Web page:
The Trial that Still Must Come — The Death of Osama bin Laden and the Limits of Human Justice
by Albert Mohler
As is always the case, we are left with a sense that a higher court is still needed. Christians know that Osama bin Laden escaped the reach of full human justice and a trial for his crimes, but he will not escape the judgment that is to come. Bin Laden will not escape his trial before the court of God. Until then, sober satisfaction must be enough for those still in the land of the living.
Osama bin Laden is dead. President Obama spoke with clarity and resolution when he addressed the American people last night: “Tonight, I can report to the American people and to the world that the United States has conducted an operation that killed Osama bin Laden, the leader of al Qaeda, and a terrorist who’s responsible for the murder of thousands of innocent men, women, and children.”
That single sentence, delivered in a nearly unprecedented late-night Sunday address by an American president, encapsulates the moral context of the action. First, the President took responsibility for the act that ended bin Laden’s life. Osama bin Laden did not die an accidental death, nor a death by natural causes. The United States “conducted an operation” that resulted in his death. Second, the operation ended the life of one who was “a terrorist who’s responsible for the murder of thousands of innocent men, women, and children.”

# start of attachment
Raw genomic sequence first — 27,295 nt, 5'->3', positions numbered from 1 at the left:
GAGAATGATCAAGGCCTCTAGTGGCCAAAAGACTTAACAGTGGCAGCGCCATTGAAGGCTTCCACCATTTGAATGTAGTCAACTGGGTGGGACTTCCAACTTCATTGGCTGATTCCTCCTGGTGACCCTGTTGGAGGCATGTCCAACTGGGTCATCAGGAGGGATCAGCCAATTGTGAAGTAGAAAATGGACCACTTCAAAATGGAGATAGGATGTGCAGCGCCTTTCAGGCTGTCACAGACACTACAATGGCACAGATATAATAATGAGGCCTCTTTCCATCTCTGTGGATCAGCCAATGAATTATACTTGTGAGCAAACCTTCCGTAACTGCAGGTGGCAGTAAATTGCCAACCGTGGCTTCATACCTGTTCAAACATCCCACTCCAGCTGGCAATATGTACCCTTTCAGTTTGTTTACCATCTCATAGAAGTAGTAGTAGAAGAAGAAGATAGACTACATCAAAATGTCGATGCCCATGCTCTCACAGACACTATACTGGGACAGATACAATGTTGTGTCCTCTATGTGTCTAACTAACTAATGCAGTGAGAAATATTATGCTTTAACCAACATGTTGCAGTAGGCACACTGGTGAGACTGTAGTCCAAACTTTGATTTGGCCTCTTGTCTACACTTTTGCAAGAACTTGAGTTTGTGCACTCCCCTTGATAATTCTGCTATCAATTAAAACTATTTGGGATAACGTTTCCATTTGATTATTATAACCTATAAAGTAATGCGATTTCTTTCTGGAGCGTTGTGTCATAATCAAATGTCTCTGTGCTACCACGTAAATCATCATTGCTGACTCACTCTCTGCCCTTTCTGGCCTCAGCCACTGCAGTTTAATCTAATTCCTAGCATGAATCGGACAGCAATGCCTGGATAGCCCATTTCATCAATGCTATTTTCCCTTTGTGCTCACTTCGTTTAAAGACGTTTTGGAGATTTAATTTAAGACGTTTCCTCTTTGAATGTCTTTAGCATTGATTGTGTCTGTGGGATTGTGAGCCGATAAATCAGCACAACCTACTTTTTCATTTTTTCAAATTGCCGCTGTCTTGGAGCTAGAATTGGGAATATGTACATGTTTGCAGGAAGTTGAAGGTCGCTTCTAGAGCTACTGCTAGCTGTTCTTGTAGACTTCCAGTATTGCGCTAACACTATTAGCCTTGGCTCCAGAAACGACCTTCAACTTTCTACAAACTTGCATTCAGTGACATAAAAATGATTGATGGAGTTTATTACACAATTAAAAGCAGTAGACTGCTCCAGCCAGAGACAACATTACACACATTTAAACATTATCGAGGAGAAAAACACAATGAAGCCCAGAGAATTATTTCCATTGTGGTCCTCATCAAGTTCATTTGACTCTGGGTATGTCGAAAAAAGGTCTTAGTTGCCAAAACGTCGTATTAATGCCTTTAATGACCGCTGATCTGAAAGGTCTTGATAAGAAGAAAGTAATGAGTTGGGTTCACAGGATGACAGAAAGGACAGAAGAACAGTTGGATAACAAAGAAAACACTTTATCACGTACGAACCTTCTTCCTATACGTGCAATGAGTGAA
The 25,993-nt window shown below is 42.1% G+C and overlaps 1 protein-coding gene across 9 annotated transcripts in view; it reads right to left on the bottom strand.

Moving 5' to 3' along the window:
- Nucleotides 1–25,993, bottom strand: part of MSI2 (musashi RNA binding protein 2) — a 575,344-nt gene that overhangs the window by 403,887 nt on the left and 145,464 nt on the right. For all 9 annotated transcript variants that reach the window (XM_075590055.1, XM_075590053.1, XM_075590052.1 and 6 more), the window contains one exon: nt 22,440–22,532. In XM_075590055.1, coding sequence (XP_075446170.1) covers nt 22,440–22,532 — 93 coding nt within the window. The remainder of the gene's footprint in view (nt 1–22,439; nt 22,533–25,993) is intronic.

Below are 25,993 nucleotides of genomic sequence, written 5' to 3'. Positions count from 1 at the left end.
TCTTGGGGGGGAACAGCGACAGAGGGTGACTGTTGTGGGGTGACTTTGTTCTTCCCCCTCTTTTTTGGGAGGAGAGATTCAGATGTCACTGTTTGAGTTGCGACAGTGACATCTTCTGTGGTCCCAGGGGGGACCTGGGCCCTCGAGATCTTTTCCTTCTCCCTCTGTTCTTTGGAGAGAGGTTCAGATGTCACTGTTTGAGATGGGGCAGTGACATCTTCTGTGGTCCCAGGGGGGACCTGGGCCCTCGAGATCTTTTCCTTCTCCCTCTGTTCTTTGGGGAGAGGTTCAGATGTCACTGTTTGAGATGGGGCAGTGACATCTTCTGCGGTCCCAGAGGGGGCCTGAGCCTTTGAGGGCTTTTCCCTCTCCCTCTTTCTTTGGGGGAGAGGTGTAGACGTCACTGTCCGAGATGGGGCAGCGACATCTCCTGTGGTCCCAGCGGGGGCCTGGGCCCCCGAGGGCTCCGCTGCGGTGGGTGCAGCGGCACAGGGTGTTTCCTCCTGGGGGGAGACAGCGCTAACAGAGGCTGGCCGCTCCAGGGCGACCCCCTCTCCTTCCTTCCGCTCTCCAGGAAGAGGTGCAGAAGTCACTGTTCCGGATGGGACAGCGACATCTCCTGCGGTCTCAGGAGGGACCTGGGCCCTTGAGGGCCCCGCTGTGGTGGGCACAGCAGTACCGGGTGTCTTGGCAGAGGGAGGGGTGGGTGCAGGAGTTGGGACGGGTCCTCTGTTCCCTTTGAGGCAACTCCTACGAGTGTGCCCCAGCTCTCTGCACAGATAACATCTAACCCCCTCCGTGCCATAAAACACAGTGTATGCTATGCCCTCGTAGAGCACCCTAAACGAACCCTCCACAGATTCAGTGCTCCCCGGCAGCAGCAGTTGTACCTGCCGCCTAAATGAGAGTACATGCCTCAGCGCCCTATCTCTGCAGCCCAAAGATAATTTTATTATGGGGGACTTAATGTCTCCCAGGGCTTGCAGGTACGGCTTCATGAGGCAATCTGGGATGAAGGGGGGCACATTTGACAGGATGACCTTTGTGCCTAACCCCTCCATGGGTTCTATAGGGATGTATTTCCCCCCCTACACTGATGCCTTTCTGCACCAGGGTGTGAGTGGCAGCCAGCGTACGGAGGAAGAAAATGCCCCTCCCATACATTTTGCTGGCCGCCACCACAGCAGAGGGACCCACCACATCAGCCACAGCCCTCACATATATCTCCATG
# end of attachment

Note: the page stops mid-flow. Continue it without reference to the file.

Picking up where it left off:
In his short and historic address, the President justified the military action in terms of an act of war. In reality, the operation was a stunning affirmation of the effectiveness of American military expertise, combined with a remarkable intelligence achievement. Bin Laden was killed even as he was within a highly-guarded, encircled compound with walls and defenders. The act was fully justified by the demands of just war theory, the historic Christian means of moral reasoning that measures the justification for acts of lethal force.
Osama bin Laden was the one human being most responsible for a series of terrorist attacks, including the September 11, 2001 attacks on the United States — attacks that left more than 3,000 civilians dead. He claimed such responsibility and pledged future attacks. The death of Osama bin Laden means that all people of the world should sleep more soundly in their beds, even as those who plot their own acts of terror should sleep less soundly in their own…
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